The Men Who Stare At Goats Grant Heslov

The Men Who Stare At Goats Grant Heslov
Actor turned director Grant Heslov has crafted a wonderfully weird cinematic adaptation of journalist/author Jon Ronson's book on paranormal military training. Headed by the disclaimer "More of this is true than you would ever believe," Heslov's film turns this "so crazy it's got to be true" research into a compelling and frequently hilarious narrative.

Ewan McGregor stars as Bob Wilton (a fictionalized version of Ronson), a reporter desperate to find a lead on a fascinating story. As luck, or karma, would have it, a seed of information gleaned from meeting recluse Gus Lacey (the always delightful Stephen Root) about a secret military program that trains psychic soldiers blossoms into a briar patch of metaphysics and warped agendas.

Wilton has a chance encounter with Lyn Cassady, the man named by Lacey as the top psychic soldier in the field. After some prodding, Cassady inducts Wilton into a strange quest leading to Iraq and a plethora of out-there info about the First Earth Battalion, soldiers of which are named after something sci-fi geeks will get a kick out of hearing Ewan "Obi-Wan" McGregor told about.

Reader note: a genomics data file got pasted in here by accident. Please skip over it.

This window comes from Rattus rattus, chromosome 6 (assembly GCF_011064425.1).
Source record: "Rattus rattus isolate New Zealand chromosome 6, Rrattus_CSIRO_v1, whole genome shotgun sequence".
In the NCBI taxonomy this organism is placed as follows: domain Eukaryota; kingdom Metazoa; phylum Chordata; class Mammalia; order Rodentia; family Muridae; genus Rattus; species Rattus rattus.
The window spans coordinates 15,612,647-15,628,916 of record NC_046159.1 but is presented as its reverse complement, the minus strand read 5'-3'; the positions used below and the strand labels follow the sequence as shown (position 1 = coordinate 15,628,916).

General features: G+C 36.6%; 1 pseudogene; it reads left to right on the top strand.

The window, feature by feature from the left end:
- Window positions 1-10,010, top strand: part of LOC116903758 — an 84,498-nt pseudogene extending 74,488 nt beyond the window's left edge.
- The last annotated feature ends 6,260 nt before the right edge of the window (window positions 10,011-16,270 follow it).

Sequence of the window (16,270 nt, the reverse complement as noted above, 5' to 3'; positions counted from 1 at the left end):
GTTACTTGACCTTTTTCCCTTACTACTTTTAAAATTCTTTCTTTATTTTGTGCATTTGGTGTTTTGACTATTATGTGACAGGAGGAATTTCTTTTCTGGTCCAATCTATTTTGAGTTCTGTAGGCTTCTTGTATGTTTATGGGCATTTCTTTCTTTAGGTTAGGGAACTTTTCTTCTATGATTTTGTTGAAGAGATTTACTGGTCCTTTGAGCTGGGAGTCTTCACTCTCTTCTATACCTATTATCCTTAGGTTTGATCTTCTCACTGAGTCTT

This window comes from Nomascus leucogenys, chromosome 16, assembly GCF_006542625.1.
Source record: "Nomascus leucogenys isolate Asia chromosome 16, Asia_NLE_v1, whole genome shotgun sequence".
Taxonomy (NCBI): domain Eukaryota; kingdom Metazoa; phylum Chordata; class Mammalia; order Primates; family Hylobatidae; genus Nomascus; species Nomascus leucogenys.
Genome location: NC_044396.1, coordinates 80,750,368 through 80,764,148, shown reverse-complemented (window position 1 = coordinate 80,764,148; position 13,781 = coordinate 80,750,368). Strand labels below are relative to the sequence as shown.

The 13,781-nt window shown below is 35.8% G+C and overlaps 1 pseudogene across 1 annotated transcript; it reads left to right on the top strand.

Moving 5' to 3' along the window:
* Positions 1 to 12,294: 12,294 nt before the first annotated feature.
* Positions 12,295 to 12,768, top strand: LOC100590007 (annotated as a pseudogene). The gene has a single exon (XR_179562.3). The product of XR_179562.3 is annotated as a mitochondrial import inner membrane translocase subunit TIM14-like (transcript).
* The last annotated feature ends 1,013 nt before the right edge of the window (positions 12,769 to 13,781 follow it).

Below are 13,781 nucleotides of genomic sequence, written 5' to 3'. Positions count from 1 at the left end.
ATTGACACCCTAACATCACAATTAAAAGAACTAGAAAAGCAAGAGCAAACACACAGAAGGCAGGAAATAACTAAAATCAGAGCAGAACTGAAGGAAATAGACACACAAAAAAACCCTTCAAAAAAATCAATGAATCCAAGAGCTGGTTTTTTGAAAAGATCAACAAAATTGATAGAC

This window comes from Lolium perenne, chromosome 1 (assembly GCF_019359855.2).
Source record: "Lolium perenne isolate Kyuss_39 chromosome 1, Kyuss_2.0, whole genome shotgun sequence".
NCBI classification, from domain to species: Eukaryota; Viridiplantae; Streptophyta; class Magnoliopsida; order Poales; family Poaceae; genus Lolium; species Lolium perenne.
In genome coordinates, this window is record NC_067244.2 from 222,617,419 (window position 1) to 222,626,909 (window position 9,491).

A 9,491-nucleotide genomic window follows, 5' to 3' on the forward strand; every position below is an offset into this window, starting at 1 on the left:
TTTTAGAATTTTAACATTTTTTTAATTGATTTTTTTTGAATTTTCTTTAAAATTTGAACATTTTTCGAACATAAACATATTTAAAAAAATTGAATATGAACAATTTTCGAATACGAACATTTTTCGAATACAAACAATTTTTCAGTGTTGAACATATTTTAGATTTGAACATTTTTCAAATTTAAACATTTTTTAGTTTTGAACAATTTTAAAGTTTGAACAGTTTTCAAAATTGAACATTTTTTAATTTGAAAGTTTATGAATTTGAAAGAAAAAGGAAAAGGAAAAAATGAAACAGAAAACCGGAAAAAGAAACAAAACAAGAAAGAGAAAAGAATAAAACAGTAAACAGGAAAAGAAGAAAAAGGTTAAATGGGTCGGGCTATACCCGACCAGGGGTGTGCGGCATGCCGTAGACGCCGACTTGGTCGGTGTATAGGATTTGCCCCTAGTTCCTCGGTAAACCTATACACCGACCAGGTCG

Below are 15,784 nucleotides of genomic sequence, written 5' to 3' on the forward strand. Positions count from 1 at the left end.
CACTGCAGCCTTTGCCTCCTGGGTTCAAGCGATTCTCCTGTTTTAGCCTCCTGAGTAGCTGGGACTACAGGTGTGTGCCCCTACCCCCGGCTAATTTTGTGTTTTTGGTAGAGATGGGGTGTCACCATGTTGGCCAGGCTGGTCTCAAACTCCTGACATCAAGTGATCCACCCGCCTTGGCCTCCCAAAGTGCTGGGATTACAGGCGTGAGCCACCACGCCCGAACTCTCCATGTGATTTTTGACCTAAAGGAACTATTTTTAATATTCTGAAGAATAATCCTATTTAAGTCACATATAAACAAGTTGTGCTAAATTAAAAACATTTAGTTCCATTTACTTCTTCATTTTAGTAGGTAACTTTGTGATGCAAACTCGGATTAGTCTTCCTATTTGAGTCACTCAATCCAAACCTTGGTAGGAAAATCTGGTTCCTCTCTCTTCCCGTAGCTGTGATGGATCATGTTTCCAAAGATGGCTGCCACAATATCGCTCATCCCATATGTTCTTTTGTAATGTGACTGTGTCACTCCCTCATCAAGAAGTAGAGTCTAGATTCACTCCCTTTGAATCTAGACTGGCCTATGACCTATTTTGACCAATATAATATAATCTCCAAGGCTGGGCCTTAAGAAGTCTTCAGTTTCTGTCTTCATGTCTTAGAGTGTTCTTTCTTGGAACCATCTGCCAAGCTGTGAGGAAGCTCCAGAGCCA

George Clooney is fantastic as Cassady, a man of such strong faith and conviction that he may be an idiot or a genius, possibly both. Jeff Bridges riffs on his "Dude" persona as consciousness-expanding guru Bill Django, who wrote the First Earth Battalion guide on peace-bringing warfare and headed the initial military training group.

Every movement needs a Judas and Kevin Spacey is ripe for the role as jealous psychic soldier runner-up Larry Hooper. Hooper subverted Django's objective of a peaceful alternative approach to war into yet another potentially cost-effective method of killing. That's where the title comes into play - the attempt to stop a goat's heart by staring at it.

The cast is more stacked and fantastic than there is space to mention and the surreal trip and bizarre look at the convoluted military intelligence system is more than worth the journey. (Maple)